Warehouse Organization Layout for Storage
A well thought-out storage area is a key element in warehouse layout. The type of storage you need depends upon the size, weight, and quantity of the items you’ll store. It also determines the space needed in and around storage areas, including the aisle widths between rows of shelves. Depending upon the clear height in the warehouse, store items on taller shelving to save valuable floor space for other uses.
The mix of storage space and work area depends on the operation. Once you’ve determined the ratio, decide on the storage and shelving that will work best. Here are some common storage options, their uses, and sizes:
Pallet Racks. Used for storing pallets with medium to heavy loads of stock and finished goods. Pallet racks are typically 3’ to 4’ deep x 8’ to 20’ in height. They’re probably the most cost-effective type of shelving for large storage areas.
Heavy Duty Shelving. Used to store light to medium weight loads, like bins filled with small parts. Typically 3’ or 4’ deep, 6’ to 8’ in length and 6’ to 8’ high.
Light Duty Shelving. Also used for storing small, lightweight items, such as parts. Usually 18” to 2’ deep x 4’ long x 6’ to 7’ high.
Cantilever Racks. These hold large items like pipe, paneling or lumber. Check with a local supplier for information on the various sizes and load limits.
Hoppers, Bins, and Barrels. Used for storing various parts and materials in manufacturing and assembly operations. They’re typically loaded on pallets and moved with pallet jacks.
Small Parts Bins. Used to hold large amounts of small items where space is limited. Bins are either stacked on shelves or on workstation tables.
You’ll also need to allow space for various pieces of workplace equipment, such as:
Utility Tables and Workbenches. Used in manufacturing and assembly activities. Common sizes are 2’ to 3’ deep by 5’ to 8’ long.
Packing Stations. Typically 3’ deep x 6’ long, these are used to prepare goods for shipment.
Pallet Freight Scale Station. Used to weigh outgoing shipments. Typically 4’ x 4’ or 4’ deep x 6’ long.
Parcel Scale and Labeling Table. Used weigh and label outgoing parcels. Come in various sizes
Stock Carts and Pallet Jacks. Used to move materials and goods within the warehouse. They’re normally 3’ or 4’ wide x 5’ to 8’ long.
Traffic Flow Considerations
As you determine the best warehouse design and layout for your space, it’s important to keep traffic flow in mind. Start by considering where workers spend a majority of their time. Their workstations, storage areas, and manufacturing equipment should be easily accessible, as should the items they need to move, gather, or have close at hand. While every business is unique, all can benefit from spending a little time thinking about traffic patterns and workstations.
Start by ensuring your aisles between shelves feed directly to the busiest production areas. Aisles should be wide enough for workers and equipment to move freely. Packing and Shipping areas should be roomy enough for workers, equipment, and packing materials. Space is needed to load pallets for larger orders, too. Shipping and Receiving areas should be positioned near docks and overhead doors to receive materials and ship out products effectively.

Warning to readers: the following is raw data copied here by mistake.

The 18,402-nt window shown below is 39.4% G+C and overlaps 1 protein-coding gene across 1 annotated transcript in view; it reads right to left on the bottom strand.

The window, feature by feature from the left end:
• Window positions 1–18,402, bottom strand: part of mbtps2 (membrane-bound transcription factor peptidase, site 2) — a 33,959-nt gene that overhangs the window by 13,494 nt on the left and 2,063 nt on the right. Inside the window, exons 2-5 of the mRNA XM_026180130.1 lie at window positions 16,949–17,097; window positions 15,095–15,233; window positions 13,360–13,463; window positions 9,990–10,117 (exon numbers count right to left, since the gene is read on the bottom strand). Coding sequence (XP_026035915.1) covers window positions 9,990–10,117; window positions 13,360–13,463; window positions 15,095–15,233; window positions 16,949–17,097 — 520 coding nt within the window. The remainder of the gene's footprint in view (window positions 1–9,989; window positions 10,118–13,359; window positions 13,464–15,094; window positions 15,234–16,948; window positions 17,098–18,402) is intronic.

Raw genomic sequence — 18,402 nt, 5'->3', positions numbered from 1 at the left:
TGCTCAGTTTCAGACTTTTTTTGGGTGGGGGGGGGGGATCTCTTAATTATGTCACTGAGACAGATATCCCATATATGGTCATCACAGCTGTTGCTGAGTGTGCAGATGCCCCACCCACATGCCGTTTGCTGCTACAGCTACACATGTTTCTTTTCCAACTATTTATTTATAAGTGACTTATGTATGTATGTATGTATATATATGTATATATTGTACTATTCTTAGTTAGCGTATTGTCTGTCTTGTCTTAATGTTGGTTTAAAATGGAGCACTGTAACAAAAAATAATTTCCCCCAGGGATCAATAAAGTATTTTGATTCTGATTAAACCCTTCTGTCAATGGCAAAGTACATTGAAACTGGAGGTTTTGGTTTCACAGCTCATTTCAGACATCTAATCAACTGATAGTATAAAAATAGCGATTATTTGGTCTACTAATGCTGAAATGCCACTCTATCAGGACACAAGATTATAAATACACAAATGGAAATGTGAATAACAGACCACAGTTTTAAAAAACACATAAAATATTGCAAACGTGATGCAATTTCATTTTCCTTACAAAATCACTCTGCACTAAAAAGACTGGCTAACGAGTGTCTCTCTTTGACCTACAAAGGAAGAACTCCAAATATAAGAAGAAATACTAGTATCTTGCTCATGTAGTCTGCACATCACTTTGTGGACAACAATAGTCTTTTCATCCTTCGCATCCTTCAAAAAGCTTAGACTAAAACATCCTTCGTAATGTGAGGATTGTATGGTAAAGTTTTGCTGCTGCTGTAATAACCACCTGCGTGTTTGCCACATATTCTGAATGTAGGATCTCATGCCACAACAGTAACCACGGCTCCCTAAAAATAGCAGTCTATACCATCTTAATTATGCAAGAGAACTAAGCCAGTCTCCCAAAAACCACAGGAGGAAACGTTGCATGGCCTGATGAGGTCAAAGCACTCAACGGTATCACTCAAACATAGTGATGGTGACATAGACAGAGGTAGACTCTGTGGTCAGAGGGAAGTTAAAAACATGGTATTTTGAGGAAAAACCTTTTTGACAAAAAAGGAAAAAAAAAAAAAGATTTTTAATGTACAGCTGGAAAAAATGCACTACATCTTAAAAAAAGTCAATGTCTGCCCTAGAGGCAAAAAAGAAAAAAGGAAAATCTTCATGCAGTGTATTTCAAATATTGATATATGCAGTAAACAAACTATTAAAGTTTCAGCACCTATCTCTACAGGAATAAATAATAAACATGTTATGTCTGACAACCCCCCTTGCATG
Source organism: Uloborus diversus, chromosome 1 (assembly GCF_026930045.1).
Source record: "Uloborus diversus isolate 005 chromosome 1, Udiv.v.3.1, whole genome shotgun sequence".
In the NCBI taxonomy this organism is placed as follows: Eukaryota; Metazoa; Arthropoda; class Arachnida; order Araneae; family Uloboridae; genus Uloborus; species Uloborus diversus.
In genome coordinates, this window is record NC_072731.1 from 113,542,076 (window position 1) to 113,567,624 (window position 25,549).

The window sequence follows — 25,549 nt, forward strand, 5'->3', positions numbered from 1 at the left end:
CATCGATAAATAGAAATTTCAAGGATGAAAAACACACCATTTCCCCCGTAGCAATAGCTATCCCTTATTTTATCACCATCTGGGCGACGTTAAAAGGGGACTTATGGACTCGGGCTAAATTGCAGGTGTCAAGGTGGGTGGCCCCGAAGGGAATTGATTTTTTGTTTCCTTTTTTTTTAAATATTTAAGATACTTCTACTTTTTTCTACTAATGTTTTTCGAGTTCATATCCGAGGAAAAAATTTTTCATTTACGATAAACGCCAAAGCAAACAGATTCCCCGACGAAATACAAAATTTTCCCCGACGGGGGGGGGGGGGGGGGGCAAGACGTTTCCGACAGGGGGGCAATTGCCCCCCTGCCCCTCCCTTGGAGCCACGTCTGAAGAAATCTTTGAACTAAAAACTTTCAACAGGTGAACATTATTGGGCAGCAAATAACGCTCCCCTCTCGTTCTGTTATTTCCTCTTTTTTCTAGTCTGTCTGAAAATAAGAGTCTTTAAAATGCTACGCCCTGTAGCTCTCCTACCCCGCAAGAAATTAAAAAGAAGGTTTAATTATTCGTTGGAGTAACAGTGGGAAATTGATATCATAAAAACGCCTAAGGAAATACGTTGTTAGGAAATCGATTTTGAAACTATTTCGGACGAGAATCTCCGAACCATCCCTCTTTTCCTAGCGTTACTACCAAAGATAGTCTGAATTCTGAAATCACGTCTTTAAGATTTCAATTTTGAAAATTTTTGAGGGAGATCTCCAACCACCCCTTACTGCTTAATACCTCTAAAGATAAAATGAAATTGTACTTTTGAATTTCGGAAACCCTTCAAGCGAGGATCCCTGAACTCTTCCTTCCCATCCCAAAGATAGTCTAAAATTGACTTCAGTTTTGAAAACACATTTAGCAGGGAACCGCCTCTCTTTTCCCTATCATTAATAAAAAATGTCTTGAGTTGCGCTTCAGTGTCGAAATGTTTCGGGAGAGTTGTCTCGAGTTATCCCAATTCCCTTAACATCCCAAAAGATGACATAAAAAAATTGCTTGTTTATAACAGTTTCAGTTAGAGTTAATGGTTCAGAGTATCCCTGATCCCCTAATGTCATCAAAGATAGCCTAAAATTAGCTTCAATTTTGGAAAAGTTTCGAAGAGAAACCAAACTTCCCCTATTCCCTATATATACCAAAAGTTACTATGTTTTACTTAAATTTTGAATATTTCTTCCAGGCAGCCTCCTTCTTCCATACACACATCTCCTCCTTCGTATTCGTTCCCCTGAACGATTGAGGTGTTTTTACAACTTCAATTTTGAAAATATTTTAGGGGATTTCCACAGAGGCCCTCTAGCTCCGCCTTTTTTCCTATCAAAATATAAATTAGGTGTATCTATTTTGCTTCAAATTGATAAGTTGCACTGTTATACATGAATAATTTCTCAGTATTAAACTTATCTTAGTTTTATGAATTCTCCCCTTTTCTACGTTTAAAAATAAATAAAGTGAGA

Equipment storage areas should have room to store forklifts, pallet jacks, rolling ladders, and other items when not in use. Fail to leave enough storage space for such equipment and you’ll inevitably see traffic flow disrupted and productivity slow. To test your warehouse layout, use masking tape to mark off workstations and workbenches, manufacturing and assembly, storage, shelving, and other areas. Then walk the space as if you’re working. This can give you insight to make any final adjustments.
The Connection Between Warehouse Layout and Productivity
The best warehouse layouts prioritize workers and their habits. When a space feels intuitive, employees spend less time worrying about dodging forklift traffic and more on getting their tasks done in an efficient way. With careful planning, you can create warehouse floor plans that serve your entire team. It may take a few iterations to get right, but with enough insight into existing workflows, you’re sure to make the layout as effective as possible.
If increasing your rates of productivity is the goal, it’s also worth putting employees through proper forklift training. Educated forklift operators are more productive and less likely to be involved in a workplace accident. It’s no wonder OSHA requires forklift operators to be licensed before they begin work. If you need help getting your team certified, FLC can help. If you still have questions about our offerings or certification opportunities, we’re here to help. Reach out to our team online or give us a call with any questions you might have at (888) 278-8896.